Voyager 2 Probe Talks to Upgraded NASA Network After 8 Months of Silence
NASA launched the Voyager probes in the 1970s, taking advantage of a rare alignment of the outer planets to fling the spacecraft out of the solar system. After more than 40 years, these groundbreaking explorers are still alive and talking to the team here on Earth. We can say that with certainty now that NASA has made significant progress upgrading one of its deep-space communication arrays. NASA just said “hello” to Voyager 2, and the probe said it back.
It can be easy to get confused with the two Voyager spacecraft — Voyager 2 was the first one to launch back in 1977, followed by Voyager 1 several weeks later. Both swung through the outer solar system, visiting planets like Jupiter and Neptune. With the gravity assist from those gas giants, the unmanned explorers flew out past the Kuiper Belt and the Oort Cloud to reach interstellar space. Voyager 1 took a more direct route, and in 2012 became the first object to pass out of the heliosphere (the region of space dominated by the solar wind) and into the interstellar medium. Voyager 2 followed in 2018.
Naturally, talking to a spacecraft 11.6 billion miles (18.8 billion kilometers) away takes some real juice. Unfortunately, NASA only has one antenna in its deep space network capable of communicating with Voyager 2, and it wasn’t in the best shape at the beginning of the year. The dish in question, DSS43, is in Canberra, Australia. The facility has a pair of radio transmitters, one of which was powerful enough to talk to Voyager 2. However, it hadn’t been replaced in 47 years. NASA made the decision to take the dish offline in March 2020 for upgrades.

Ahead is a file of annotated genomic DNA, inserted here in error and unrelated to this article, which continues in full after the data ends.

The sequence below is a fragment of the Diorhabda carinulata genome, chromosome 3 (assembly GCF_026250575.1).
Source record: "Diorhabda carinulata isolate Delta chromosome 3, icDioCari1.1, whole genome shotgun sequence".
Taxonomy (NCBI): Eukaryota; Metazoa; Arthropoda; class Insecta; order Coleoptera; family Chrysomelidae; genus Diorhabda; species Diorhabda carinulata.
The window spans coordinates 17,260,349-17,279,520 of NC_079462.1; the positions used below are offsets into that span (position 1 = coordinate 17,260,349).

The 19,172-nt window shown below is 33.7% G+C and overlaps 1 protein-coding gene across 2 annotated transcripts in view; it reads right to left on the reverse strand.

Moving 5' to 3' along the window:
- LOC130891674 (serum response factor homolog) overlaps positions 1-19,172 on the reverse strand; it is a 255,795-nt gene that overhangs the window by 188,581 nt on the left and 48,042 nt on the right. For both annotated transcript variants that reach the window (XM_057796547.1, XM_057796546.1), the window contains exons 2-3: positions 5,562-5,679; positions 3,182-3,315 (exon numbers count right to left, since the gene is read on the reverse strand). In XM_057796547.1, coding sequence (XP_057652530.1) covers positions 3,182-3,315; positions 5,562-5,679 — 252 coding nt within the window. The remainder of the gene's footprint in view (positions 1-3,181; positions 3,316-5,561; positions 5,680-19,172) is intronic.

🎼 V’ger don’t lose that number /
You don’t want to call nobody else 🎵
@CanberraDSN’s dish 43, the only radio antenna that can command my twin, Voyager 2, has been offline since March as it gets new hardware. Work is on track to wrap up in February. https://t.co/z6pv2maeGQ pic.twitter.com/cNY0GkbkGu
— NASA Voyager (@NASAVoyager) November 2, 2020
Without DSS43, NASA has had to trust that Voyager 2 will accept commands when it can connect again. The deep space network does have other high-power antennas, but Voyager 2 altered its trajectory in 1989 to conduct a flyby of Neptune’s moon Triton. That maneuver put the spacecraft on a trajectory away from the plane of the solar system. Thus, none of NASA’s systems in the northern hemisphere have line-of-site to the spacecraft. It has been able to listen for signals from Voyager 2 but could not initiate a 2-way link.
NASA is still working on the upgrade, which includes the Voyager transmitter, heating and cooling systems, and power supply enhancements, and more. With the new transmitter in place, the team just couldn’t wait to send a wave Voyager 2’s way. The probe is so distant it took over 34 hours to hear back, but Voyager 2 confirmed the signal and executed the commands as instructed. They don’t build ’em like this anymore.